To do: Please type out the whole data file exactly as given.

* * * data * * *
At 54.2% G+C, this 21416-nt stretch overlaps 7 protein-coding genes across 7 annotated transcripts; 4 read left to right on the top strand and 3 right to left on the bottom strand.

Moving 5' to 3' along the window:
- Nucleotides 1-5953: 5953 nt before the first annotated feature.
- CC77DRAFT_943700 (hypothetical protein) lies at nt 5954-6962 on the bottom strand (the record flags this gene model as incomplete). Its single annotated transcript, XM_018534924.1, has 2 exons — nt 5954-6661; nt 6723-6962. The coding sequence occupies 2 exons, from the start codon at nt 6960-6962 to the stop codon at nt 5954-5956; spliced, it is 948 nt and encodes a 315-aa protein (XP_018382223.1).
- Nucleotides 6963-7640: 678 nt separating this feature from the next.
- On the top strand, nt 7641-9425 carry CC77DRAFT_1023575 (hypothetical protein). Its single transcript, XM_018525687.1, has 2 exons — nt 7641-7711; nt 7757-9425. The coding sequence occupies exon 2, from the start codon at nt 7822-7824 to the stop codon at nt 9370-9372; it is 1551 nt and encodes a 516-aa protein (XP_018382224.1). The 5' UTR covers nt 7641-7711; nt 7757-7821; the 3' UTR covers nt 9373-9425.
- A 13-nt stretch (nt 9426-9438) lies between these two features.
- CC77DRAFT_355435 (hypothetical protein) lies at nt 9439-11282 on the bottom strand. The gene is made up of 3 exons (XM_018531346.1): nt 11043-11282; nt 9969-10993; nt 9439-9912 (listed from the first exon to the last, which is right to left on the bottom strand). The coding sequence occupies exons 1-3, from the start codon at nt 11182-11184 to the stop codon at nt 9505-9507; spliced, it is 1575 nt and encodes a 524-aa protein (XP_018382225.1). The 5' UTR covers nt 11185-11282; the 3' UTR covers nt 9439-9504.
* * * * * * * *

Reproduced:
At 54.2% G+C, this 21416-nt stretch overlaps 7 protein-coding genes across 7 annotated transcripts; 4 read left to right on the top strand and 3 right to left on the bottom strand.

Moving 5' to 3' along the window:
- Nucleotides 1-5953: 5953 nt before the first annotated feature.
- CC77DRAFT_943700 (hypothetical protein) lies at nt 5954-6962 on the bottom strand (the record flags this gene model as incomplete). Its single annotated transcript, XM_018534924.1, has 2 exons — nt 5954-6661; nt 6723-6962. The coding sequence occupies 2 exons, from the start codon at nt 6960-6962 to the stop codon at nt 5954-5956; spliced, it is 948 nt and encodes a 315-aa protein (XP_018382223.1).
- Nucleotides 6963-7640: 678 nt separating this feature from the next.
- On the top strand, nt 7641-9425 carry CC77DRAFT_1023575 (hypothetical protein). Its single transcript, XM_018525687.1, has 2 exons — nt 7641-7711; nt 7757-9425. The coding sequence occupies exon 2, from the start codon at nt 7822-7824 to the stop codon at nt 9370-9372; it is 1551 nt and encodes a 516-aa protein (XP_018382224.1). The 5' UTR covers nt 7641-7711; nt 7757-7821; the 3' UTR covers nt 9373-9425.
- A 13-nt stretch (nt 9426-9438) lies between these two features.
- CC77DRAFT_355435 (hypothetical protein) lies at nt 9439-11282 on the bottom strand. The gene is made up of 3 exons (XM_018531346.1): nt 11043-11282; nt 9969-10993; nt 9439-9912 (listed from the first exon to the last, which is right to left on the bottom strand). The coding sequence occupies exons 1-3, from the start codon at nt 11182-11184 to the stop codon at nt 9505-9507; spliced, it is 1575 nt and encodes a 524-aa protein (XP_018382225.1). The 5' UTR covers nt 11185-11282; the 3' UTR covers nt 9439-9504.